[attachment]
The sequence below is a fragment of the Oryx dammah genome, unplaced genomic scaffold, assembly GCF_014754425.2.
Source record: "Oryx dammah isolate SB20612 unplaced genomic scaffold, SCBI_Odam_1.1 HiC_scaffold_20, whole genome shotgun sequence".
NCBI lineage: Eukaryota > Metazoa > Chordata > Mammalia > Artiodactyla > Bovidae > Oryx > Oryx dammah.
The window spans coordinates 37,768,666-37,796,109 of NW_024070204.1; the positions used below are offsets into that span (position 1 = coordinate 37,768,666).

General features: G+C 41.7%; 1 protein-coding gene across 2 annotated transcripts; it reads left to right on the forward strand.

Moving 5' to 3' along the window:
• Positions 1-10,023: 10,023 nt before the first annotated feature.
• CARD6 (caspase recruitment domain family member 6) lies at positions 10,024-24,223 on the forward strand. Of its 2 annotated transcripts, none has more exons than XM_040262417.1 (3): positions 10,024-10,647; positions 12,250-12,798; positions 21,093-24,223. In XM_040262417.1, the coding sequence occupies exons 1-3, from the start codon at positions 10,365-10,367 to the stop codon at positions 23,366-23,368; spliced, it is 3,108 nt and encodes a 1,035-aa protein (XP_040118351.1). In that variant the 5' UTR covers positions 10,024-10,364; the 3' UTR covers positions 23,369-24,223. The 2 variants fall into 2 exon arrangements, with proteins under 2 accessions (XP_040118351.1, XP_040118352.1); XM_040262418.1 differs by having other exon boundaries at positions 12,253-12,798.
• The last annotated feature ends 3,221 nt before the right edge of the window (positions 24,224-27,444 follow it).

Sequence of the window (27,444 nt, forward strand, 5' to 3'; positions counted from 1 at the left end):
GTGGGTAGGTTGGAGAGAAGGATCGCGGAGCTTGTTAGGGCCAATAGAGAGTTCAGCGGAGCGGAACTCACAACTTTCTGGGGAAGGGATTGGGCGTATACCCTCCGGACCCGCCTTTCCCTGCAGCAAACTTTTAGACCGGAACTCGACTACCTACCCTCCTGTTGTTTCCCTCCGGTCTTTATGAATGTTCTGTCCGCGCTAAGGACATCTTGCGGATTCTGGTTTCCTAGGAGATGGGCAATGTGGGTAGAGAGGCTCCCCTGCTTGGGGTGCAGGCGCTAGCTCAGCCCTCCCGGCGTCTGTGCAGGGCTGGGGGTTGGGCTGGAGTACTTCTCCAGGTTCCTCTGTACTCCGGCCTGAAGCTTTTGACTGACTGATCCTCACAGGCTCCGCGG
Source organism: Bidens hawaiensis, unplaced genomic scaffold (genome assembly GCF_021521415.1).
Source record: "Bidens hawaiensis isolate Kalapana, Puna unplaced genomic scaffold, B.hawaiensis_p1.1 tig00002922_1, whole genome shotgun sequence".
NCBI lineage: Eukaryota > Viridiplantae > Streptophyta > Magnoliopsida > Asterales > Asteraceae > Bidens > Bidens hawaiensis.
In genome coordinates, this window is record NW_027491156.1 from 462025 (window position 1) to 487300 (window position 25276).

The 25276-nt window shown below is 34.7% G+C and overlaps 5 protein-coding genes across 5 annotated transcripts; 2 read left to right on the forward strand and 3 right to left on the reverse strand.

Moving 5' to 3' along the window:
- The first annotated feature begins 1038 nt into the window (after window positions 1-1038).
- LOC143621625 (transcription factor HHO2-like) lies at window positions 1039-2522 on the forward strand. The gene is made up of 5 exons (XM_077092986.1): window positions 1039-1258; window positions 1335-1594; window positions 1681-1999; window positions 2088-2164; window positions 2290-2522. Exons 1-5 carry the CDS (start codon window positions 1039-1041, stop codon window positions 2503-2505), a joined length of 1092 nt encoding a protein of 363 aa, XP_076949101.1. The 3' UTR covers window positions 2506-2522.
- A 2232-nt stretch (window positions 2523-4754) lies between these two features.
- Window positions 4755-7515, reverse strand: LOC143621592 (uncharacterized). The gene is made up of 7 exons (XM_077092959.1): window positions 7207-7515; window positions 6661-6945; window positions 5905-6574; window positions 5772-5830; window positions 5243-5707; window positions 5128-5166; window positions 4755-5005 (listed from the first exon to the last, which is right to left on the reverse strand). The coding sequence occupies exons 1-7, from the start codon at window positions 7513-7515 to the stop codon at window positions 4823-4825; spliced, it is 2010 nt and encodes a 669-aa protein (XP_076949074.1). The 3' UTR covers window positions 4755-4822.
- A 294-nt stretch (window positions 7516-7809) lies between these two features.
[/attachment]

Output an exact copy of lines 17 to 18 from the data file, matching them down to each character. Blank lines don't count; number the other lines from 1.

Moving 5' to 3' along the window:
- The first annotated feature begins 1038 nt into the window (after window positions 1-1038).